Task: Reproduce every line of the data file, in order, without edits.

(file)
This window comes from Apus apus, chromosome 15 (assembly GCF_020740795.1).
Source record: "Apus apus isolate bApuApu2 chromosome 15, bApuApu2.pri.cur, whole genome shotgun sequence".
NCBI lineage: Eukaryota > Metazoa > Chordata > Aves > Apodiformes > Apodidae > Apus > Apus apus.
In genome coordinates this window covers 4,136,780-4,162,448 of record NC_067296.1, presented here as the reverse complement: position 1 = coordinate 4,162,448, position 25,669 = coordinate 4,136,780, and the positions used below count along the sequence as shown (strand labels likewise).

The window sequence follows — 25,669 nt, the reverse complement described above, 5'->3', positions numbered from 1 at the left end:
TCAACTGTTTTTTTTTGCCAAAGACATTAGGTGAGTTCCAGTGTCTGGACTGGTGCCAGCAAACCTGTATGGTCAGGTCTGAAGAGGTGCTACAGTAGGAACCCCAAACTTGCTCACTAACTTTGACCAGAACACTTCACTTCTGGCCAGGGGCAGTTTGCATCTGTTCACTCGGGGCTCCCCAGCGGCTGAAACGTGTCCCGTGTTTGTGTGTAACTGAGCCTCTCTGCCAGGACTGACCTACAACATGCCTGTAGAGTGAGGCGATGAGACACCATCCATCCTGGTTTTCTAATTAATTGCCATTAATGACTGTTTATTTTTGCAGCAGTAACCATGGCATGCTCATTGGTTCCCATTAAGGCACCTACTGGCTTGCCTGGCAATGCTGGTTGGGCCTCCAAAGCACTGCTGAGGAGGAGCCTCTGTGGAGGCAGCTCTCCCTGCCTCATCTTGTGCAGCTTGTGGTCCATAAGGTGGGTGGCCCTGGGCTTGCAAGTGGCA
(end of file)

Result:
This window comes from Apus apus, chromosome 15 (assembly GCF_020740795.1).
Source record: "Apus apus isolate bApuApu2 chromosome 15, bApuApu2.pri.cur, whole genome shotgun sequence".
NCBI lineage: Eukaryota > Metazoa > Chordata > Aves > Apodiformes > Apodidae > Apus > Apus apus.
In genome coordinates this window covers 4,136,780-4,162,448 of record NC_067296.1, presented here as the reverse complement: position 1 = coordinate 4,162,448, position 25,669 = coordinate 4,136,780, and the positions used below count along the sequence as shown (strand labels likewise).

The window sequence follows — 25,669 nt, the reverse complement described above, 5'->3', positions numbered from 1 at the left end:
TCAACTGTTTTTTTTTGCCAAAGACATTAGGTGAGTTCCAGTGTCTGGACTGGTGCCAGCAAACCTGTATGGTCAGGTCTGAAGAGGTGCTACAGTAGGAACCCCAAACTTGCTCACTAACTTTGACCAGAACACTTCACTTCTGGCCAGGGGCAGTTTGCATCTGTTCACTCGGGGCTCCCCAGCGGCTGAAACGTGTCCCGTGTTTGTGTGTAACTGAGCCTCTCTGCCAGGACTGACCTACAACATGCCTGTAGAGTGAGGCGATGAGACACCATCCATCCTGGTTTTCTAATTAATTGCCATTAATGACTGTTTATTTTTGCAGCAGTAACCATGGCATGCTCATTGGTTCCCATTAAGGCACCTACTGGCTTGCCTGGCAATGCTGGTTGGGCCTCCAAAGCACTGCTGAGGAGGAGCCTCTGTGGAGGCAGCTCTCCCTGCCTCATCTTGTGCAGCTTGTGGTCCATAAGGTGGGTGGCCCTGGGCTTGCAAGTGGCA